The new character is coming along nicely.  He’s a little penguiny creature, with a slightly anteaterish nose and an insatiable appetite. In my head, he’s not entirely unlike Edward Gorey’s Doubtful Guest, perhaps crossed with a little bit of hairy lurcher.  Only I always imagined The Doubtful Guest as having quite a strong and somewhat aloof presence, while Eck errs more on the side of hangdog — a little bit sad, ever-hopeful, quite loveable even — though I think he’s also the sort of creature you might be tempted to aim a kick at when nobody’s looking, despite your finer instincts.

I always seem to be adding an important character to my drafts at the last minute.  Not sure why that would be, except that the books have a tendency to start in two dimensions, with a central relationship and not much else, and expand slowly into 3-D over the course of months.

Surely there are more sensible ways to write.  But in the meantime, I’m enjoying my new Eck.  He’s very endearing.  The book obviously needed him — and I think I did too.

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11 thoughts on “The New Character

  1. Lynne Harris 6 years ago

    sounds exciting … and good to hear someone else who has less than “sensible” way to write. I just make it all up as I go along … it’s more fun that way.

    1. C 6 years ago

      >I just make it all up as I go along …

      I believe the highly technical term for that is ‘pantser’. 🙂

  2. C 6 years ago

    > … except that the books have a tendency to start in two dimensions, with a central relationship and not much else, and expand slowly into 3-D over the course of months.

    I don’t suppose that you could be tempted to share an image or two of a work-in-progress (any old work-in-progress will do)? JK Rowling has done this on her site, uploading images of wrinkly old pages of work, filled with ballpoint brainstorms and coffee stains. It’s fascinating to glimpse how it all comes into existence.

    I know Just in Case (or just Justin himself) gave you a lot of grief, and because it’s a great book I’ve decided that the greater the grief, the greater the final product. (And I’ve just used up my daily allowance of the word ‘great’.)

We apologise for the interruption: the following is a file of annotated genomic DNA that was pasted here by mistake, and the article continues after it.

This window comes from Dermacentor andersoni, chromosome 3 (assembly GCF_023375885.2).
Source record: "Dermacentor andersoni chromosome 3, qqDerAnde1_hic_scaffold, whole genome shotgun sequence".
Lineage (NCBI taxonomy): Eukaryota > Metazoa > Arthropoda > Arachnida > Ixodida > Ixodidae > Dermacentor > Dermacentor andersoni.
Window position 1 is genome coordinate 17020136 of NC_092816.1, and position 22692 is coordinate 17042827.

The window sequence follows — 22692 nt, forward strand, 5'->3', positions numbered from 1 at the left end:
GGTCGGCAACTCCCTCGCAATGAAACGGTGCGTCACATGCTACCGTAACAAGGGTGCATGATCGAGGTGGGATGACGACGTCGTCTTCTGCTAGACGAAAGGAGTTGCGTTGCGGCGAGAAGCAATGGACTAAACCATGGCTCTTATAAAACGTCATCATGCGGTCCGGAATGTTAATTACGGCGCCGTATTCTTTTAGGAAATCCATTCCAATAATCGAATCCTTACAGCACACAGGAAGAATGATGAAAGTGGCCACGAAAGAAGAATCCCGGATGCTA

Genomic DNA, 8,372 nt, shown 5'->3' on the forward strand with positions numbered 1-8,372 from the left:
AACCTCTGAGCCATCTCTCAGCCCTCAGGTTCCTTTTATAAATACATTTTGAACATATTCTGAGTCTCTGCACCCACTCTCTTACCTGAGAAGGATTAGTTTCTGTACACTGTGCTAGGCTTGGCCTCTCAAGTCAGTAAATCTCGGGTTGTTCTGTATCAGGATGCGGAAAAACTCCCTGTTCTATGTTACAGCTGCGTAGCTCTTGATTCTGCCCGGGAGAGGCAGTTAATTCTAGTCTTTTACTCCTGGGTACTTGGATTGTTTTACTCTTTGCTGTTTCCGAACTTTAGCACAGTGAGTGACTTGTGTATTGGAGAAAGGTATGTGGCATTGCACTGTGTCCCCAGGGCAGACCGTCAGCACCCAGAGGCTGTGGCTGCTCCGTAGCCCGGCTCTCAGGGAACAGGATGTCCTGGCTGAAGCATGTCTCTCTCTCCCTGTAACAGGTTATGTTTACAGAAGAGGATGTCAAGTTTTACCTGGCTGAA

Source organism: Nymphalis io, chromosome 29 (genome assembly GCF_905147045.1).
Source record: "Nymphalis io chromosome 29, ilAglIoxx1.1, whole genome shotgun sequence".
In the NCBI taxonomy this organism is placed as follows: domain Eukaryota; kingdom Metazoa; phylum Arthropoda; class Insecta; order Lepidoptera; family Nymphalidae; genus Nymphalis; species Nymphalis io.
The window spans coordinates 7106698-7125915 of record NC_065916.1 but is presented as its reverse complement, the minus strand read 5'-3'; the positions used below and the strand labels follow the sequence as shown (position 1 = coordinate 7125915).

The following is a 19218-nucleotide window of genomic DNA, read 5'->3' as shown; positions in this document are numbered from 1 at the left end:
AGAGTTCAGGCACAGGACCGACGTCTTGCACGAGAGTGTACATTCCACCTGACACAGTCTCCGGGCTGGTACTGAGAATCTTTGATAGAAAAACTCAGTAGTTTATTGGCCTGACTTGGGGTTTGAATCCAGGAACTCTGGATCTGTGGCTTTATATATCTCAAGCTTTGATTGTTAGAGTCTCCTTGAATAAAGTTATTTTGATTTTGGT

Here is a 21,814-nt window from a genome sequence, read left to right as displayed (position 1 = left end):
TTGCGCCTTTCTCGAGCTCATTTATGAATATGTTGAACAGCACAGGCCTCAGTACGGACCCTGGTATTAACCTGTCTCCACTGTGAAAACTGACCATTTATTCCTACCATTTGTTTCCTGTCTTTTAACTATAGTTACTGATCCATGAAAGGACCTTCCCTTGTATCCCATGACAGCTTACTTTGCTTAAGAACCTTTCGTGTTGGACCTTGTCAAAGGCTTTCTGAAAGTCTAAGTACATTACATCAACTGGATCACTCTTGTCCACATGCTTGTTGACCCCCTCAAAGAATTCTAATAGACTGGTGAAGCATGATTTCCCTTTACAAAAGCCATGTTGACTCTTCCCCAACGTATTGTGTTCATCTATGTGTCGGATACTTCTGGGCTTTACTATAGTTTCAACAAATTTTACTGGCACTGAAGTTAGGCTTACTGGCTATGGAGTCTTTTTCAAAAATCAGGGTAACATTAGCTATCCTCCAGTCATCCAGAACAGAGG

1. Meg 6 years ago

      Ah, pansterism. Yes.
      I’ve been told quite lately that I have an earlier version of The Bride’s Farewell up as the so-called excerpt on this very website. Unfortunately, there are no scrawled pages with coffee stains, but I could entertain you with pictures of my office, which is the architectural equivalent of crumpled scrawled pages.

    2. C 6 years ago

      > I’ve been told quite lately that I have an earlier version of The Bride’s Farewell up as the so-called excerpt on this very website

      Thanks for the tip — I spent quite a bit of enjoyable time last night comparing it to the book. I like the extra humour in the excerpt’s opening sentence — “eighteen hundred and fifty something” — although I understand why it was cut. Your talent for conveying bucketloads of information about a character (especially their emotions) through brevity is to be envied (in a good way).

      > I could entertain you with pictures of my office, which is the architectural equivalent of crumpled scrawled pages

      Please do. 🙂 I just finished renovating my so-called study. All the walls are now ‘sky bloom’ instead of ‘lemon’ and ‘lime’, and I have positioned my desk against the window in order to stare at the greenery instead of the wall. (Suddenly, spying on the neighbours is so much easier!)

  3. lynne Harris 6 years ago

    ha. “Pantser”. never heard the term before, but I guess that’s me 🙂
    It works for the short stories, but the longer drivel demands more organization. Maybe one day I will be organized.

    1. Meg 6 years ago

      I think I’ve heard myself say that once or twice as well.

  4. Kathryn Evans 6 years ago

    I work the other way round! Have a ridiculously over complicated story line that needs weeding, strimming mowing, trampling into line …hardest of all, some characters just have to go……

    1. Meg 6 years ago

      Ah, Kathryn. You’re a plot person. I recognize the signs.

  5. bookwitch 6 years ago

    So we have no dog, but a penguiny creature? Lovely. I think. Perhaps.

  6. Gail 6 years ago

    Sounds a little Eeyore-ish, as well?

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